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Driving a performance car on an open road at night is arguably one of the most inspiring activities a gearhead can practice. How can you make it even more emotional? Maybe share it with somebody – either with a fellow passenger on the seat that’s right of you, or with all your friends on social media platforms with a livestream. Wrong! Don’t do the latter, especially if you are going to break the law.

First of all, we can’t stress enough that you shouldn’t go above the speed limits, even if it’s a wide road with almost no other vehicles – for many, many reasons. We wish someone gave this advice Beau Alan Rogel, a Ford Mustang Shelby GT350 driver from Mississippi who hit 185 miles per hour (298 kilometers per hour) on a highway outside Jackson on Sunday. And streamed the action on YouTube for all to enjoy.

If you watch the video at the top carefully, you’ll hear Rogel calling out the readings he sees on the speedometer and will see him overtaking other cars at a very high speed. However, about halfway through the video, Rogel notices a police car is chasing him and decides to pull over. He is then approached by three police cars responding to reports of his reckless driving.

Interestingly, and this was probably Rogel’s biggest mistake, the video stream continues even when he is communicating with the police officers and one of them remarks the camera is still running. The deputies let him go after checking his license and telling him to "take it to the drag strip." Later on, police reviewed the video and Rogel’s social media channels to discover he had several felonies on his record. Based on the findings, investigators got a search warrant for his home on Monday.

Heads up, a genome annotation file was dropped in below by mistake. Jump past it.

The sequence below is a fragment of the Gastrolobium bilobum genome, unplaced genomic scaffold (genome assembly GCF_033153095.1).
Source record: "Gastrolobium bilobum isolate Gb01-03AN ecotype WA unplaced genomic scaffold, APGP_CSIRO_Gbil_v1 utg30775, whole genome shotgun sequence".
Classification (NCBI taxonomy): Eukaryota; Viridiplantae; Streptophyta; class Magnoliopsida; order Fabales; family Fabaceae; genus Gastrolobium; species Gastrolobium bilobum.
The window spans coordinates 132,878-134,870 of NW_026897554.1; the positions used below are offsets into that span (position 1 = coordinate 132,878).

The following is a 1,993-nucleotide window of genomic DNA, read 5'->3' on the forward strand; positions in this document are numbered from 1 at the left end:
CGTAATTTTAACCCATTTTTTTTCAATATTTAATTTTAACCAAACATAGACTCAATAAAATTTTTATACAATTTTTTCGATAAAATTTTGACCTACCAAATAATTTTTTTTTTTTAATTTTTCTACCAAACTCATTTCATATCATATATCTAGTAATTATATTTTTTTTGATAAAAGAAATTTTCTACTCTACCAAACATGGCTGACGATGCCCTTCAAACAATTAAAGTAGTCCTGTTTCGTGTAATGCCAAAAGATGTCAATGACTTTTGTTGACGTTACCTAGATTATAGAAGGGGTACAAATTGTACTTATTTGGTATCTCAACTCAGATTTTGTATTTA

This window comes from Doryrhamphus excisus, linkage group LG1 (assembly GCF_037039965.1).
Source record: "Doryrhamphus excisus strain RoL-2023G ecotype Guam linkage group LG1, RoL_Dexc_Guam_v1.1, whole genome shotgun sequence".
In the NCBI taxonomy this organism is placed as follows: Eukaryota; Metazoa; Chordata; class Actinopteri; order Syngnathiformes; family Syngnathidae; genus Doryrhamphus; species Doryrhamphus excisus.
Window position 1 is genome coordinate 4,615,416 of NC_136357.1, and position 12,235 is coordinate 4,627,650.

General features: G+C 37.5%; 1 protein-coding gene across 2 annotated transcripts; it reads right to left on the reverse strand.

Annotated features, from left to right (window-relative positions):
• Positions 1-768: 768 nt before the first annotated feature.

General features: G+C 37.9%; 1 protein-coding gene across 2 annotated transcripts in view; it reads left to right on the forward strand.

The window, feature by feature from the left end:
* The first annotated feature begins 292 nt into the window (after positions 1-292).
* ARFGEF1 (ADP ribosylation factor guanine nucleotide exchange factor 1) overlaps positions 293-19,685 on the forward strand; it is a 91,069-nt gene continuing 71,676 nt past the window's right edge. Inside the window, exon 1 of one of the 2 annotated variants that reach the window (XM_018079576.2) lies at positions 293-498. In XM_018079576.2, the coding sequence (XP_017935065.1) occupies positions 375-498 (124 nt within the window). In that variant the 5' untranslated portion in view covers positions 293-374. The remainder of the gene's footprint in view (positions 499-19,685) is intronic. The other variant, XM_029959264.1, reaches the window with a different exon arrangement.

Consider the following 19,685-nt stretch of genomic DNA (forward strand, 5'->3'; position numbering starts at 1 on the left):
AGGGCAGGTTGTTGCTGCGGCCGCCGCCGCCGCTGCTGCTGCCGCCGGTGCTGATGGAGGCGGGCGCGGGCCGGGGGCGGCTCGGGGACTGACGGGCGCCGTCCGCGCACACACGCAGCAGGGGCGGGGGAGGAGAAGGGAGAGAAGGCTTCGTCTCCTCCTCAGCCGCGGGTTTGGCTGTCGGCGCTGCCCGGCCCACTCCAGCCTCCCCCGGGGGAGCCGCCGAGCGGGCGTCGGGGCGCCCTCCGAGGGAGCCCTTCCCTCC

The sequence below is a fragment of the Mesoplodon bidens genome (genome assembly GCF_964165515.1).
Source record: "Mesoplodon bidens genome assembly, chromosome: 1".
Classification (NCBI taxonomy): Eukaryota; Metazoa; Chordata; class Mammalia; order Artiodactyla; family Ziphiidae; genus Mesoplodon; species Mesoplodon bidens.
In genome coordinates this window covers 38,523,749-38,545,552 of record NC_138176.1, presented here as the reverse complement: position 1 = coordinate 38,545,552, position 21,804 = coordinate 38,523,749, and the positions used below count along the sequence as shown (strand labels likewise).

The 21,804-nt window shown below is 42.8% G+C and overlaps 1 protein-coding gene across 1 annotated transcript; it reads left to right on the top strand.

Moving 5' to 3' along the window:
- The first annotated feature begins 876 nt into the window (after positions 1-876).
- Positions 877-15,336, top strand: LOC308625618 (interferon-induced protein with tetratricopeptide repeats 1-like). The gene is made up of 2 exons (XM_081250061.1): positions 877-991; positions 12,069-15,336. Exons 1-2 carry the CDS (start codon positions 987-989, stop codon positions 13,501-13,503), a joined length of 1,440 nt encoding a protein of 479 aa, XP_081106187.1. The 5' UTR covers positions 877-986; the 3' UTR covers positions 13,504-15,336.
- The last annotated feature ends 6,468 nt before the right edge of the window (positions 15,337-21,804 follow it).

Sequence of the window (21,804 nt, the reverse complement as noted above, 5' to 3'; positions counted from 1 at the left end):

Eventually, Rogel was arrested – for hitting 185 mph (298 kph) on public roads and for possessing a firearm by a convicted felon. According to reports, his wife Christina Rogel tried to stop inspectors from executing the warrant and was also arrested on charges for disorderly conduct and resisting arrest. The 2017 Mustang from the video was seized and investigators will download data from the vehicle’s onboard computer.

What’s the moral of the story? Of course, don’t go mad on the street “showing absolutely no respect for the general motoring public.” And, as Rankin County Sheriff's Office’s Facebook page says, “beware what you post on social media.”

Source: Rankin County Sheriff's Office on Facebook via FoxNews and TheDrive

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